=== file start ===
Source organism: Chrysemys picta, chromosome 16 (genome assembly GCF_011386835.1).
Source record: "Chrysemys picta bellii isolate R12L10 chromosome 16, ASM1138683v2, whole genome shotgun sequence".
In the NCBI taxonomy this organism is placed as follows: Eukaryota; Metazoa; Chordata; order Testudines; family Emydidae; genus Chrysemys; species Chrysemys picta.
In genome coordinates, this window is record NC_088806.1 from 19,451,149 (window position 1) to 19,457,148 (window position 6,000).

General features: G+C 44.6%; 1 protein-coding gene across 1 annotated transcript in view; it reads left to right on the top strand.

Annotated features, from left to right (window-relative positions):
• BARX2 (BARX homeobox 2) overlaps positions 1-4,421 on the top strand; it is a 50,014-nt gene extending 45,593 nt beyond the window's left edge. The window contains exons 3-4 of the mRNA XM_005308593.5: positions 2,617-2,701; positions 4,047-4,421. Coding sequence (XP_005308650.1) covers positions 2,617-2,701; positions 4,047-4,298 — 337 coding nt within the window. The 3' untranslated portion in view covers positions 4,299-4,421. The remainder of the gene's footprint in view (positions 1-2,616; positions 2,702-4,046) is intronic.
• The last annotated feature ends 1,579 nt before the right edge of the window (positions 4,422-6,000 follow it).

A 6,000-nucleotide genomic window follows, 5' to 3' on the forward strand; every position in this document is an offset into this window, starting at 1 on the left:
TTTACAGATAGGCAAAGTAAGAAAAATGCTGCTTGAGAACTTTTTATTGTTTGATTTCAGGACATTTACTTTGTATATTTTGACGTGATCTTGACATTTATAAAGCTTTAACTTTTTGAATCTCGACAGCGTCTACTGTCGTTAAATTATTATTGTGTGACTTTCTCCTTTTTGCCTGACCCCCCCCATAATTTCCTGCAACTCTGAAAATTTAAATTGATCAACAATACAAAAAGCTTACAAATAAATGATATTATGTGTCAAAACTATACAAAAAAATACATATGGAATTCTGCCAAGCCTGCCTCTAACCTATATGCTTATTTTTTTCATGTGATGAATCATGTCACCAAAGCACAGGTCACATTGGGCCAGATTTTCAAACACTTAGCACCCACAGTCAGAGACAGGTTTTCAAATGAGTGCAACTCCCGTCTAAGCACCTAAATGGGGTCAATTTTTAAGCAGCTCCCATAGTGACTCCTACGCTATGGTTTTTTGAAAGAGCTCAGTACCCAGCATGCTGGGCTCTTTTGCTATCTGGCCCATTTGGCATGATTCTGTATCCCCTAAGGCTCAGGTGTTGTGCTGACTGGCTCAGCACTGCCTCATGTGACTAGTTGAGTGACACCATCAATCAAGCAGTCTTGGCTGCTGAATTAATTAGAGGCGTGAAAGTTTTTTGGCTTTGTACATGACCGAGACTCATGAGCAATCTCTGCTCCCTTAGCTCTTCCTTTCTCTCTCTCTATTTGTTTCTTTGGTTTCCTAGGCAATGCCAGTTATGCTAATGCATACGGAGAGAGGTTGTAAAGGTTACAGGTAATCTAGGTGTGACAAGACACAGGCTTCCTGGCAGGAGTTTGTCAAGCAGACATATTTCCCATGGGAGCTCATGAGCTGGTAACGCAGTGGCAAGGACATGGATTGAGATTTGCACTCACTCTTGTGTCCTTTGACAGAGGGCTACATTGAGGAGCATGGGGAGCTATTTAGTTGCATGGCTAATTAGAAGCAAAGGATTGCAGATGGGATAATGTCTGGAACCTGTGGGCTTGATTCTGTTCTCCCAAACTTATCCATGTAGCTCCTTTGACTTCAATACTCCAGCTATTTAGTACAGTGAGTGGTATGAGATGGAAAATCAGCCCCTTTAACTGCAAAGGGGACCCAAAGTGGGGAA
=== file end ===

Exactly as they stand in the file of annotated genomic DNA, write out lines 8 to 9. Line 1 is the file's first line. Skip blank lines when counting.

• The last annotated feature ends 1,579 nt before the right edge of the window (positions 4,422-6,000 follow it).

A 6,000-nucleotide genomic window follows, 5' to 3' on the forward strand; every position in this document is an offset into this window, starting at 1 on the left: